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How to… use crowdsourcing as a research tool

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Academic uses of crowdsourcing

Apart from citizen science projects such as Galaxy Zoo, the main applications of crowdsourcing to academe lie in the areas of geospatial data, of digital content collections round a particular theme, and crowdsourcing of non-complex but non-automatic tasks, often connected with heritage documents. Another interesting use is in the area of intelligence.

Geospatial data

According to Andy Hudson-Smith of the Centre for Advanced Spatial Analysis (CASA) at University College London (Hudson-Smith, 2011), crowdsourcing methods have a particular application to geography through Volunteered Geographic Information.

CASA uses a number of different techniques to represent space-time data in pursuit of its research on city systems. The data is explored through a wide range of methods including social physics, statistical models, augmented reality – and crowdsourcing.

Working with colleagues at the School of Geography at the University of Leeds, CASA has been developing large-scale toolkits to facilitate the collection of data by crowdsourcing.

One such tool is , which enables any user to quickly set up a survey and collect a large amount of data which can be shown on a map.

Surveys can be on any topic, from complex world issues such as climate change to the more personal (such as how happy are you) and pragmatic, such as how fast is your broadband speed or how do you get to work.

Despite, or because of, its ease of use, SurveyMapper has been used extensively by the academic community, as well as the BBC.

Image: Example of a survey from SurveyMapper
Example of a survey from SurveyMapper

CASA is developing a number of other toolkits suitable for large data capture:

  • , a tool which enables novice users to create complex maps. Publicly available or crowd-sourced data on any topic can be overlaid on freely available mapping services such as Google Maps or Open Street Map.

  • : geospaTial datA anaLysIS & SiMulAtioN. This project will develop methods for geospatial data analysis, looking specifically at interactions which reflect potential flows in and between locations.

  • The "", which can mine and analyse data from Twitter, linking it to 16 global cities.

Quercia et al. (2012) provide an example of Twitter being used for social research: they analysed tweets according to "topic models" and were able to demonstrate a correlation between topic and community deprivation.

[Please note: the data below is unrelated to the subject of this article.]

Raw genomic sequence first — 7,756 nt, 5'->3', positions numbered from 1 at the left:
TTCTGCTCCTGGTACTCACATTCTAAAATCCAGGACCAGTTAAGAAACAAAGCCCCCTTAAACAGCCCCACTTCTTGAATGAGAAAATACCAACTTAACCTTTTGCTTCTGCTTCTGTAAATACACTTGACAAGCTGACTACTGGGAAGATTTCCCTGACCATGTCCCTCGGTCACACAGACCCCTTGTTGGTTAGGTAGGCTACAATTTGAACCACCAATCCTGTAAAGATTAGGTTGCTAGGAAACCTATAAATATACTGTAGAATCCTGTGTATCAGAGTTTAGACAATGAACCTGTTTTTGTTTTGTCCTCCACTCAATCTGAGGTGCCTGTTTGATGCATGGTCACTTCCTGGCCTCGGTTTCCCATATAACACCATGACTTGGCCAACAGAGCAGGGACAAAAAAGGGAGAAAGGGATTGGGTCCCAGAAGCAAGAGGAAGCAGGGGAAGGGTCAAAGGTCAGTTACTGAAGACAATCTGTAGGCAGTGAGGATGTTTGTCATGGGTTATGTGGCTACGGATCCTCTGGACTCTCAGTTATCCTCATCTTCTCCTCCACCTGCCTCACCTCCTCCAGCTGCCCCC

Community collections

These involve members of communities uploading content – photos, letters, descriptive accounts, etc. – to a particular online collection point on a particular theme.  The collection may be managed by a library, museum, or university, but the items in the collection are supplied by volunteers.

Two important such collections, both funded by the UK’s JISC, are:

  • , which is a "living archive" documenting the experience of Londoners around and in the run-up to the 2012 Olympics and Paralympics. Residents, schools and taxi drivers were interviewed, and there was a particular focus on the Olympic bid pledges of community regeneration and greater health and well-being.

  • : the public were invited to send in digital memorabilia, or family stories handed down through generations. The result was a unique collection of primary material which tells the story of the First World War from the point of view of the ordinary soldier.

Another community-based collection, this time of research, not funded by JISC and international, is database of research literature. The Mendeley software is scaled to handle 120 million uploaded documents and hold seven terabytes of data.

Projects which crowdsource a task

There are a number of projects which use crowdsourcing to outsource a particular task or set of tasks.

Most such projects are cultural or heritage-based. Two examples are:

  • The project, where volunteers transcribe, from scratch, adding  TEI XML tags, the rough notebooks of the famous philosopher, which are heavily annotated and corrected.
  • , the collaborative translation of which is being managed by the University of Michigan.

The complexity of the above projects places great demands on volunteers: in the case of the Encyclopédie, the requirement to understand 18th-century French has limited the take-up.


A rather unusual application of crowdsourcing is being deployed by the US intelligence community.  Several groups of researchers are looking at ways of harnessing the power of crowds to predict future events.

The project is , Decomposition-based Elicitation and Aggregation, and is lead by a team based at George Mason University.

Researchers crowdsourced through blog postings and Twitter, asking participants to comment and predict on particular world events, for example the stability of Kim Jong Il’s regime in North Korea.

The predictions are then broken down into variables, the questions themselves into smaller parts so that the respondent can answer that part that best approximates to his or her knowledge.

The idea is to have a “heads up” on momentous world events, such as, say, the Arab Spring.